Moving With Pets? What You Need to Know
March 9, 2018 | Wendy Cline

Just like their human counterparts, pets get stressed out by moving.

Unfortunately, they have messy ways of expressing it.

So on the day of your move, you might want to keep your pets away from all the stress by putting them in a kennel, or having them stay with family or friends. If you can't take advantage of those options, keep them in a separate room so they don't get in the way of the movers.

One of the bigger challenges of the move will be traveling to get them to your new place. Here are some tips on making that trip easier:
  1. Travel along a pet-friendly route

    Look for a route that has plenty of rest stops and pet-friendly hotels. They will provide a nice way to relax for both you and your pet.
  2. Buy a travel crate for your pet

    It can help with anxiety levels during the drive as well as in your new home. And it's indispensable if you have a dog and cat traveling together to keep them separated.
  3. Have all immunizations to date / medications readily available

    At times condo associations, community boards or neighborhood organizations ask new residents to provide an immunization record. Additionally, it may take a few days to determine the best place to shop for your pet medications, so having an extra supply makes good sense.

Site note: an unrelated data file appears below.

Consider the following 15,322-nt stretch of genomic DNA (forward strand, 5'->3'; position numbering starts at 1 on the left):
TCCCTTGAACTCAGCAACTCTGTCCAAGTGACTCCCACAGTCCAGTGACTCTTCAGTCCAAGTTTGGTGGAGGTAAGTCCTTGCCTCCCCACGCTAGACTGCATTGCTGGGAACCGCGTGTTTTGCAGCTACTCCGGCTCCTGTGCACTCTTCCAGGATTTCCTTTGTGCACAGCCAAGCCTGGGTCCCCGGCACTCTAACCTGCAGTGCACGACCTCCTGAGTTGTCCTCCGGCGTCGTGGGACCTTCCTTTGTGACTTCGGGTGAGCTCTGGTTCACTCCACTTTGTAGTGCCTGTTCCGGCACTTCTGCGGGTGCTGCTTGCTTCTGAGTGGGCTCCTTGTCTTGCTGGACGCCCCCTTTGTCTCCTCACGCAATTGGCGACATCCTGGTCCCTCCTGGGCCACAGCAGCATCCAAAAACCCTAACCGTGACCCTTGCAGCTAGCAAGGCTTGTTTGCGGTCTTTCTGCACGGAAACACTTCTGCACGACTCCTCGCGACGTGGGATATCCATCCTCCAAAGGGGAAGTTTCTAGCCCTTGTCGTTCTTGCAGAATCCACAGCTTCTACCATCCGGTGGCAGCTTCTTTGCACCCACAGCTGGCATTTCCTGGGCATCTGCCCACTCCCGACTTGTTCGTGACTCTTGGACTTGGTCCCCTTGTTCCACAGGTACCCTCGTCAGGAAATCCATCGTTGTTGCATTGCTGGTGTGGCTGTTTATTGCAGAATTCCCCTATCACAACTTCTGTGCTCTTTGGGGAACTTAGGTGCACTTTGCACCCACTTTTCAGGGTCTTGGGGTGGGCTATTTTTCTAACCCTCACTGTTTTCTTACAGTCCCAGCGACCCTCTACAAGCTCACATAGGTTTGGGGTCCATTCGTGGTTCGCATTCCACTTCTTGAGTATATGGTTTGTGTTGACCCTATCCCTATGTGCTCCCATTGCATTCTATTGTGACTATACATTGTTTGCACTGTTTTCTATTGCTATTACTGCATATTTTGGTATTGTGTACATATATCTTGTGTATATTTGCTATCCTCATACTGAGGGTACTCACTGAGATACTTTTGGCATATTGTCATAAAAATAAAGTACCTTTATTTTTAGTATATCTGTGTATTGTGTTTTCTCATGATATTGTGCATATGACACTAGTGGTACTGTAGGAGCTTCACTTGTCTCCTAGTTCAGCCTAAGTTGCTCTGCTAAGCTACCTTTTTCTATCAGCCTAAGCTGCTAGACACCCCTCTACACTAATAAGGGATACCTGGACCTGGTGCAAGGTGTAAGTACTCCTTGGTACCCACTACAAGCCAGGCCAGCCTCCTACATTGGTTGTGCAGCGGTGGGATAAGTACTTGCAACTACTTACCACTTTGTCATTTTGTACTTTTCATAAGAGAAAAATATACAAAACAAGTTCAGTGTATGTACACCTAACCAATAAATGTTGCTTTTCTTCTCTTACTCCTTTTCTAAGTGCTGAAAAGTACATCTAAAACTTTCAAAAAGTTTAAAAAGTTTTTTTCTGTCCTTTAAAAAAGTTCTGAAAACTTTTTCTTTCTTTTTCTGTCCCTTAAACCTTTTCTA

4. Don't feed pets before the trip

    The car ride will likely upset their stomachs.
  5. Make sure your pets have plenty of water

    Look for spill-proof water bowls to keep in your car during the trip.
  6. Make frequent stops for your pet

  7. Bring the essentials

    Just as you need to bring essentials with you when you travel, so does your pet. So, pack a travel bag with food, water, brushes, treats, plastic bags, a scoop and even a bed for the hotel room floor.
  8. Make the introduction

    When you get to your new home, give your pet time to wander around the home. Cats, in particular, enjoy this.
  9. Block any potential escape routes

    Be sure that windows and doors are securely shut. The dog that tries to run home is not a myth.


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